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Protecting your hay investment

Vanessa Corriher-Olson for Progressive Forage Published on 30 October 2019

Most of the hay produced in the Southeast for feeding livestock is packaged as large, round bales. During the winter, hay becomes a valuable commodity to provide nutrients to livestock.

How we store our hay, whether we harvested it or we purchased it, can have a major impact on dry matter loss, nutritive value loss and waste at feeding.

Losses of hay during storage are often high, particularly with round bales stored outside in high rainfall areas, such as the southeastern United States. When you fertilize according to soil test recommendations, harvest forage at the appropriate stage of maturity, and carefully cure and bale your hay, it ends up being an expensive commodity worth protecting from the elements.

Hay stored outside can lose significant dry matter and nutritive value in a relatively short period of time. Even a 4-inch band on the outer surface of a 6-foot-diameter round bale can represent a 21% loss of dry matter and nutritive value. Typically, hay bales stored outside for several months develop at least 5 or 6 inches of outer surface which has no feed value and which animals will refuse (Table 1).

Effect of storage system on dry matter loss of ryegrass hay stored for seven months

The extent of weather damage during outside storage varies mainly with climatic conditions and with forage species.

Round hay bales can be stored outside, but losses will be significant compared to storage under a roof. To reduce losses, hay can be stored under tarps specifically designed for this task. When using a tarp to cover bales, stack hay in a pyramid formation. Do not place the plastic underneath the bales because water could pool inside the tarp. Bales stored outside on the ground without cover increases sharply in moisture content during storage. This is especially true for the outer 2 to 3 inches of the bale in which moisture may increase by as much as 120%.

Weathering begins slowly, but then accelerates because weathered hay is more easily penetrated by rain and does not dry as rapidly. Weathering is visually associated with a change in color and deterioration of the outer layers of hay following exposure to rainfall, sunlight and other factors during storage. Weathered hay is greatly reduced in quality and is often refused by livestock due to very low palatability when whole bales are fed.

In general, the denser or more tightly hay is baled, the lower the amount of spoilage that will occur (assuming hay moisture at baling is 18% to 20% or lower). Bale density is affected greatly by the type of baler being used. Some fine-stemmed hays such as bermudagrass naturally tend to produce a tight bale which sheds water much more so than coarse-stemmed hays such as johnsongrass, pearl millet or sorghum-sudangrass. Having well-formed, tight bales is an important factor in reducing storage losses.

A majority of the storage losses associated with outside storage occur at the bottom of the bale. Dry hay touching damp soil draws moisture into the bale. Hence, if hay and soil are in contact, large weathering losses occur on the bottoms of bales even when they are stored on a well-drained site. As a bale begins to weather on the bottom, it will flatten and allow for even more hay-to-soil contact as well as creating a flattened top surface, each of which increases the amount and rate of weathering. Round bales can be stored on gravel, pallets, old telephone poles, cross ties, or tires to minimize dry matter losses, but be aware that tires may hold water.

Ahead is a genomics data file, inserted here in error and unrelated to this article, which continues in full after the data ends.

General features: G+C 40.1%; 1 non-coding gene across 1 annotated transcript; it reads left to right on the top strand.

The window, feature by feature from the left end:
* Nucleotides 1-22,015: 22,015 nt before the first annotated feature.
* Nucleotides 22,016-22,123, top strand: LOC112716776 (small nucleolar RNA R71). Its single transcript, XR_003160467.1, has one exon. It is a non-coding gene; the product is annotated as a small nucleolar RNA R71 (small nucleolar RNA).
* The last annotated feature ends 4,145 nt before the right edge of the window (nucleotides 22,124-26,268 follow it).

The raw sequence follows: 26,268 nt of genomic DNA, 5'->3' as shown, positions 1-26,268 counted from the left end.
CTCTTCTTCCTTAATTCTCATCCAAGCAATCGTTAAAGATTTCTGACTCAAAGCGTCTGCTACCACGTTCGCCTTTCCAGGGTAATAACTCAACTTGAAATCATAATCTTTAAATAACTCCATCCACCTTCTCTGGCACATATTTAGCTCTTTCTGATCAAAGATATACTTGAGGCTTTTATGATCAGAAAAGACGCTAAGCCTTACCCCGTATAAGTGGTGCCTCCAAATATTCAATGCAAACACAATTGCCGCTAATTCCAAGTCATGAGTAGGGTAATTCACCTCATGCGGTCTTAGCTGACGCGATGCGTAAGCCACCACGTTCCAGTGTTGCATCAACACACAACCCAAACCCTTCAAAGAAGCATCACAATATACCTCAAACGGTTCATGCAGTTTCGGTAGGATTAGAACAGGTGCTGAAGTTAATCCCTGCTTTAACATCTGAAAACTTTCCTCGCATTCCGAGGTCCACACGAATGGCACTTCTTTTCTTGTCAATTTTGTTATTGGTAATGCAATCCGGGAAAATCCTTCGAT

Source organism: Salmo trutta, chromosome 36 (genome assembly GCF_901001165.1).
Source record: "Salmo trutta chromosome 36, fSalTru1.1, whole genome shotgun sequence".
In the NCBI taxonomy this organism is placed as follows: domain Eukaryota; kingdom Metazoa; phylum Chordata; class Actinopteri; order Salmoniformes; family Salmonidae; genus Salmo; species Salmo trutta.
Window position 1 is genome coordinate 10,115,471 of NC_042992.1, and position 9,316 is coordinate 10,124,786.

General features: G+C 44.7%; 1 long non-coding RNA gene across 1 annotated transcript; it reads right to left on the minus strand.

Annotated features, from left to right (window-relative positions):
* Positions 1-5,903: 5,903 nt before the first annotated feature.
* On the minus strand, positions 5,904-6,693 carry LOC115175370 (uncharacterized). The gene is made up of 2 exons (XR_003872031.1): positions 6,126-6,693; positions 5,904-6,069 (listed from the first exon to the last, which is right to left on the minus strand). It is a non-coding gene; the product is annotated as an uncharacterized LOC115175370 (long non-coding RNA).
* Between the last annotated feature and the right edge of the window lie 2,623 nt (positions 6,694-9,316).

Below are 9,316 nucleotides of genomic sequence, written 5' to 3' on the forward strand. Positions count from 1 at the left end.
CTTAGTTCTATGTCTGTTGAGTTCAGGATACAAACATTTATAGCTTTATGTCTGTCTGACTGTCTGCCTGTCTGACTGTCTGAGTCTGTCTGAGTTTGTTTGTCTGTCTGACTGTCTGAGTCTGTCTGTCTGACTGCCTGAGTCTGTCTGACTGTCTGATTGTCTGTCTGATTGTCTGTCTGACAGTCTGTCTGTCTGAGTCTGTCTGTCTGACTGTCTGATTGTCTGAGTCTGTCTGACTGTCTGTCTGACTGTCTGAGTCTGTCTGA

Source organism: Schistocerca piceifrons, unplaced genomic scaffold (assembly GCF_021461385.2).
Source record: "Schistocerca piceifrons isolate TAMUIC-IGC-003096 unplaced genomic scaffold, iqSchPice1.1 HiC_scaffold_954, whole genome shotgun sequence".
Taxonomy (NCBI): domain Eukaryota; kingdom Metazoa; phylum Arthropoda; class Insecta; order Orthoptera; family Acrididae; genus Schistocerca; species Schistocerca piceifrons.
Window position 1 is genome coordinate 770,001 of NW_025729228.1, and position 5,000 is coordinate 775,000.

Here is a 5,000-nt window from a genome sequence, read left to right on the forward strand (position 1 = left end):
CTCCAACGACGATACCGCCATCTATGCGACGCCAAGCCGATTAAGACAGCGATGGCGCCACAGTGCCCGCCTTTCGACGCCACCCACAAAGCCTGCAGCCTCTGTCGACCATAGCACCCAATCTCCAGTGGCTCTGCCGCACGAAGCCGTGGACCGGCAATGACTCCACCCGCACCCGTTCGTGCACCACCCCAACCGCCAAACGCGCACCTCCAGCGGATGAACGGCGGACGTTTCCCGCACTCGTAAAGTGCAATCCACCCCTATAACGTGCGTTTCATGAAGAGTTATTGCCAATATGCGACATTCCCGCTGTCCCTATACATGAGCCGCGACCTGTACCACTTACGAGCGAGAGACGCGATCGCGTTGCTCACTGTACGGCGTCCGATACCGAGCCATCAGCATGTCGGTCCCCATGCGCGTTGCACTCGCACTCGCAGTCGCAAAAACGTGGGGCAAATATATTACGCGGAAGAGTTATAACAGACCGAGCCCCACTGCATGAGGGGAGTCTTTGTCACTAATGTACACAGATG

Well-drained upland storage sites are best. Bottom areas should generally be avoided as they tend to be heavier soils. Hay-to-soil contact should be avoided if possible, but if hay must touch the soil, a sandy, well-drained area is greatly preferred.

The flat ends of bales should be firmly butted against one another. This conserves space and may help protect the bottoms of bales from water flowing down the slope. Rows should run north and south to allow for maximum exposure of the rounded sides to the sun. This increases drying of the rounded surface of bales during the day. At least 3 feet should be left between bale rows to ensure sunlight penetration and allow good air circulation.

Moisture can be trapped where bales touch on the rounded sides, and this trapped moisture delays drying and thus results in greater weathering during storage. A gently sloping site will allow water to quickly drain away from the hay. Bales should be oriented up and down the slope so they will not create a dam for surface water and be placed near the top of the slope to minimize the amount of water flowing around the hay.

Hay can be stored in enclosed barns or roofed, open buildings, also called pole barns. Barn storage is considered to be a consistently highly effective method of storing hay. When the typical dry matter storage loss of dry hay during inside storage (usually around 5%) is compared to the 30% or more common with hay stored outside in the humid portions of the U.S., it isn’t difficult to see reduced losses can often provide payback on barn construction within a few years. The cost of the structure can increase the cost of hay storage considerably. There are several factors which must be considered in justifying the cost of providing protection. These factors include hay value, projected in-storage losses, environmental conditions and where the hay will be used.  end mark

References omitted but are available upon request. Click here to email an editor.

Vanessa Corriher-Olson
  • Vanessa Corriher-Olson

  • Associate Professor and Extension Forage Specialist
  • Texas A&M AgriLife Research and Extension Center
  • Email Vanessa Corriher-Olson